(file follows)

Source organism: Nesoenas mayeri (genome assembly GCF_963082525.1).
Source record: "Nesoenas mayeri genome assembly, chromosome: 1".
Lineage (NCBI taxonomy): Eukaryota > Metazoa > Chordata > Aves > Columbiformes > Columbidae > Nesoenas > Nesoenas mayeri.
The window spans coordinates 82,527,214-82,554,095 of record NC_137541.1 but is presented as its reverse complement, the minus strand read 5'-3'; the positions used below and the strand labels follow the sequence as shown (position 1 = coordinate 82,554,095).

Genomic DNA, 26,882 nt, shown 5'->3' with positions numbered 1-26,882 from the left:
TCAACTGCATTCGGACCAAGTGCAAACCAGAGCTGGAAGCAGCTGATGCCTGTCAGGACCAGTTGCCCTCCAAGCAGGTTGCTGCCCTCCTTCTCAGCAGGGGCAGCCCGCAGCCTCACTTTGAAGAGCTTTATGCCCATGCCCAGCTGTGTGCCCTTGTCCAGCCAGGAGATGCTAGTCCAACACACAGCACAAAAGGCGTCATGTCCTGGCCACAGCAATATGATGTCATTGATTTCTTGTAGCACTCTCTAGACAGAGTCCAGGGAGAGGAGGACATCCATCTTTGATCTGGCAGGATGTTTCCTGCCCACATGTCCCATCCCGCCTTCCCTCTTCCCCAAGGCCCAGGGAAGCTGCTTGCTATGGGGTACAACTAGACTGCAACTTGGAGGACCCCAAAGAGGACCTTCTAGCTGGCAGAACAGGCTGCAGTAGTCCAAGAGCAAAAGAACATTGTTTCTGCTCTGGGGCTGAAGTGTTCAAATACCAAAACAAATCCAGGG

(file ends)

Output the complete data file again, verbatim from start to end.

Source organism: Nesoenas mayeri (genome assembly GCF_963082525.1).
Source record: "Nesoenas mayeri genome assembly, chromosome: 1".
Lineage (NCBI taxonomy): Eukaryota > Metazoa > Chordata > Aves > Columbiformes > Columbidae > Nesoenas > Nesoenas mayeri.
The window spans coordinates 82,527,214-82,554,095 of record NC_137541.1 but is presented as its reverse complement, the minus strand read 5'-3'; the positions used below and the strand labels follow the sequence as shown (position 1 = coordinate 82,554,095).

Genomic DNA, 26,882 nt, shown 5'->3' with positions numbered 1-26,882 from the left:
TCAACTGCATTCGGACCAAGTGCAAACCAGAGCTGGAAGCAGCTGATGCCTGTCAGGACCAGTTGCCCTCCAAGCAGGTTGCTGCCCTCCTTCTCAGCAGGGGCAGCCCGCAGCCTCACTTTGAAGAGCTTTATGCCCATGCCCAGCTGTGTGCCCTTGTCCAGCCAGGAGATGCTAGTCCAACACACAGCACAAAAGGCGTCATGTCCTGGCCACAGCAATATGATGTCATTGATTTCTTGTAGCACTCTCTAGACAGAGTCCAGGGAGAGGAGGACATCCATCTTTGATCTGGCAGGATGTTTCCTGCCCACATGTCCCATCCCGCCTTCCCTCTTCCCCAAGGCCCAGGGAAGCTGCTTGCTATGGGGTACAACTAGACTGCAACTTGGAGGACCCCAAAGAGGACCTTCTAGCTGGCAGAACAGGCTGCAGTAGTCCAAGAGCAAAAGAACATTGTTTCTGCTCTGGGGCTGAAGTGTTCAAATACCAAAACAAATCCAGGG